When I get sad and depressed I am often told to "wise up" and stop moaning because people in Africa suffer far more than I do. Is this a logically valid point? Does the existence of vast quanities of human suffering in Africa necessarily negate my suffering?

I love this question and have often pondered it myself. I don't think sufferings need to be compared with one another. All human pain is of moral concern and deserves unique respect. Utilitarians like to quantify pain. Even if one does this, and thereby compares different pains, it does not follow that we need to devote our psychological attention to the place/person with the greatest quantity of pain. Utilitarians, do, however, think that our moral concern (but not our psychological attention) should be directed to where we can relieve the most pain or bring about the most happiness. Perhaps the audience to your suffering is telling you that they are more obligated to relieve suffering in African than to help you feel better. (I hope for your sake that your friends are not such utilitarians. Care ethics is a better moral framework for this kind of case.) As for "stop moaning," I think this is often psychological advice. Often, we feel better when we consider others who are in much...

What kind of scientific evidence, if any, could prove that free-will does not exist?

Let me turn the tables on you and ask, "What is free will?" When people use this concept, they may have any of several different ideas in mind. Some people think of free will as freedom from external factors such as bribery or threats, some think of it as freedom from acting in accordance with one's own baser urges, some think of it as lack of determination (by the laws of nature/brain processes etc.) I think different sciences are relevant to each of these questions and that we can have evidence supporting or disconfirming claims about free will. Another way for you to think about your question: if there is no free will, what would you have lost?

I have a question about “ghosts” that I am wondering whether a philosopher or two could help me explain. I know it sounds ridiculous even to bring up the topic, which is why I do so only under the cover of anonymity. Let me preface this by saying, as a law student in New Haven with heavily atheist leanings, I don’t think I’m a particularly stupid or superstitious person. But a few years ago I had an experience it is difficult to reconcile with my worldview. On a lark, a friend and I spent the night in a hotel room in Savannah that was reputed to be “haunted.” Naturally, we were expecting nothing to happen there. But curiously, every time we left the room, something inside it moved. (We would go in the hallway, wait a minute or two, and then re-enter.) A banana from the fruit bowl and a tub of shampoo from the bathroom were placed on the bed; my friend’s underwear moved from one corner of the room to a trash can in the other; my friend’s student ID was removed from his wallet and placed on the floor; the...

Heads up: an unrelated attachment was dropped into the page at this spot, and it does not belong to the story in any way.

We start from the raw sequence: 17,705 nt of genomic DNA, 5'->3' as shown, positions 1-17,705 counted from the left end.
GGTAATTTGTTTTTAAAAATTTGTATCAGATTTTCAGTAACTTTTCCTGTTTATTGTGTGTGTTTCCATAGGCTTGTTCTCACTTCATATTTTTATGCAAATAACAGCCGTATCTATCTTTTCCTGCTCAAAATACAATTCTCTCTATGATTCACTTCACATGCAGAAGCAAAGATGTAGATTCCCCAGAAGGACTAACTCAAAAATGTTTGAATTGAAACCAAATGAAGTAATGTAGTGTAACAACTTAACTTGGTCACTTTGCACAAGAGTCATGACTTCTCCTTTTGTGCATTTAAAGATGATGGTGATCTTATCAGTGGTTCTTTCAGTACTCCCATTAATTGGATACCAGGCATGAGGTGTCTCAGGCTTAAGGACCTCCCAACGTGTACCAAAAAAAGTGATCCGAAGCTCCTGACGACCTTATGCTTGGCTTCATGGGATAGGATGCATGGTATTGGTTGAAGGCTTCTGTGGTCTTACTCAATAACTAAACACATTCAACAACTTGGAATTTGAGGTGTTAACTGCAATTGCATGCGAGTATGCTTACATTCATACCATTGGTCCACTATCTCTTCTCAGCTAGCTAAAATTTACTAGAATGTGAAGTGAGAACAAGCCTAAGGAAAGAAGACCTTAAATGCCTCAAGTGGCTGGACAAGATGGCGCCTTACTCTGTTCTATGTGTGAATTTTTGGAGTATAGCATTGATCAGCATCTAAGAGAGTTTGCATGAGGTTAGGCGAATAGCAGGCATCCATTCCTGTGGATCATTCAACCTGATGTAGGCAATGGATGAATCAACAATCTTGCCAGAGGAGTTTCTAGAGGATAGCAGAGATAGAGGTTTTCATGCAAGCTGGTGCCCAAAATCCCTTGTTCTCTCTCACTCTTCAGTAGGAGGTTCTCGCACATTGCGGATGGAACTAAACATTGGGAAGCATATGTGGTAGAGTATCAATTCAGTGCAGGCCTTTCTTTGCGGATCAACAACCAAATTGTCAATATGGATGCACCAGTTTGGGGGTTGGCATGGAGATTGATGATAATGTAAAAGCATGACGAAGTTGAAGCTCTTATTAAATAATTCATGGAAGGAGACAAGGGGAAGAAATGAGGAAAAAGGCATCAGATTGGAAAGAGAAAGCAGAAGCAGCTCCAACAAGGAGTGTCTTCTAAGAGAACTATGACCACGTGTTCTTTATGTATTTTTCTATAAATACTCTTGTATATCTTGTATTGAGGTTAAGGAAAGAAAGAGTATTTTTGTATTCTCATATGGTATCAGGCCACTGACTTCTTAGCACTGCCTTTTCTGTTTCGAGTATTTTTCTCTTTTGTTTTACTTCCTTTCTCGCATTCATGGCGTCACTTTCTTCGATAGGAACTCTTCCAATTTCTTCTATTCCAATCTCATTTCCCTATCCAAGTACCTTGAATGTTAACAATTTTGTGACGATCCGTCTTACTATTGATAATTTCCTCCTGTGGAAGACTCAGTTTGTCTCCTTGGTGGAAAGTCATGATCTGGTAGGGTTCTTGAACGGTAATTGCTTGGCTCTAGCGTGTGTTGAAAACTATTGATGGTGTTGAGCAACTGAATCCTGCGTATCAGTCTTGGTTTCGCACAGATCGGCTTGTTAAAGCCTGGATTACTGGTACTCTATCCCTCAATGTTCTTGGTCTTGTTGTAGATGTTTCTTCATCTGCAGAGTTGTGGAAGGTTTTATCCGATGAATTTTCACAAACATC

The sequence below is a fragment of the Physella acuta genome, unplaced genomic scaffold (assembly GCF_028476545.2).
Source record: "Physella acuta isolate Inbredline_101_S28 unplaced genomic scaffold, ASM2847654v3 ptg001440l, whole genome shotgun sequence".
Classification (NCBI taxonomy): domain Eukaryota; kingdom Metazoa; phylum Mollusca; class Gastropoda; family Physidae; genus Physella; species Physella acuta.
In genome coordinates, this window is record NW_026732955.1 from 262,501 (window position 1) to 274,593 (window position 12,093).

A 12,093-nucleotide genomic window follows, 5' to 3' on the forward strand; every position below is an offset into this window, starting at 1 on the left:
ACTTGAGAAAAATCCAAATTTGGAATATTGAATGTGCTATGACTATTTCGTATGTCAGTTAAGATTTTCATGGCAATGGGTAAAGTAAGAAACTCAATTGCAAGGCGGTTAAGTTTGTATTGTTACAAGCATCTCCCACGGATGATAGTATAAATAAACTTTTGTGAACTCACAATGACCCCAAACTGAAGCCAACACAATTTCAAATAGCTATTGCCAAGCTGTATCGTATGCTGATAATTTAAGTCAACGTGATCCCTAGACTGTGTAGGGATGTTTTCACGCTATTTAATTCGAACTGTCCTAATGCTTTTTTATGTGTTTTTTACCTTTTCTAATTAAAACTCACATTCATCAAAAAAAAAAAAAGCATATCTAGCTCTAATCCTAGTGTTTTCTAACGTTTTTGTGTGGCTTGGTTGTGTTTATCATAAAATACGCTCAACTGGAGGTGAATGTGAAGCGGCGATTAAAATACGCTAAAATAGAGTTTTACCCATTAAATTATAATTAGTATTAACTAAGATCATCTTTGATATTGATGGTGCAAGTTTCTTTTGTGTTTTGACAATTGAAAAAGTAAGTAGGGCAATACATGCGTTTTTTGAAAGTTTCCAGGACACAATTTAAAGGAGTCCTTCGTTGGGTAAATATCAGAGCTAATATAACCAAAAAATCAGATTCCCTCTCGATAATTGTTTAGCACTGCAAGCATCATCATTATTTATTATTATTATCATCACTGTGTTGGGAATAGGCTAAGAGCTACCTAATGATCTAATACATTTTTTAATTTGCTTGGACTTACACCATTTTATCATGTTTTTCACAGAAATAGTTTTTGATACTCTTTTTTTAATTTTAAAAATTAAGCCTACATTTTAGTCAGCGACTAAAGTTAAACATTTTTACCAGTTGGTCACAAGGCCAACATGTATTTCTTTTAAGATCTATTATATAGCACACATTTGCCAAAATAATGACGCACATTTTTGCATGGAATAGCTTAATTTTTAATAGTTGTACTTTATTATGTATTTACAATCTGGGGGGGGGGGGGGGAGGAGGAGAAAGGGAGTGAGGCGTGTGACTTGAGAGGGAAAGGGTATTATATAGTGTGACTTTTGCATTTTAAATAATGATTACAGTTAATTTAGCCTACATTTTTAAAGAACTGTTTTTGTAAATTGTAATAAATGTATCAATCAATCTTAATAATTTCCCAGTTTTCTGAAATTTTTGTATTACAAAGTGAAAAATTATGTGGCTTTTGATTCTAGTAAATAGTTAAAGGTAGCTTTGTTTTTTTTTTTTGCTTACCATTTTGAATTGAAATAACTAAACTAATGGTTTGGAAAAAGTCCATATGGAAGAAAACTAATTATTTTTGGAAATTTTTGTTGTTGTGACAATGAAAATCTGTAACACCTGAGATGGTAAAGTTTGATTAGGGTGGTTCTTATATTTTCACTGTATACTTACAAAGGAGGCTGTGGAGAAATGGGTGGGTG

Clearly this experience at the Savannah inn is haunting you, if you are perplexed about it several years later! I'm answering as an empiricist (rather than as a dogmatic materialist/physicalist). I'm willing to believe in ghosts if that's where the evidence points. If you really expected nothing to happen--why did you leave for a couple of minutes, wait in the hallway (watching the door?) and then go back in? Who is this friend anyway and could he have tricked you? If the hotel advertises this room as haunted perhaps they have a hidden entry to the room and yes, they regularly break the law (but who can catch them at it?) If all you say is true--that is, no-one entered the room when you and your friend were absent, and your video camera would have captured e.g. an animal in the room or a hidden entryway then maybe, yes, you experienced something currently unexplained by science (no reason to give up your atheism, though!). In my experience, however, magic (good old fashioned trickery) can be more...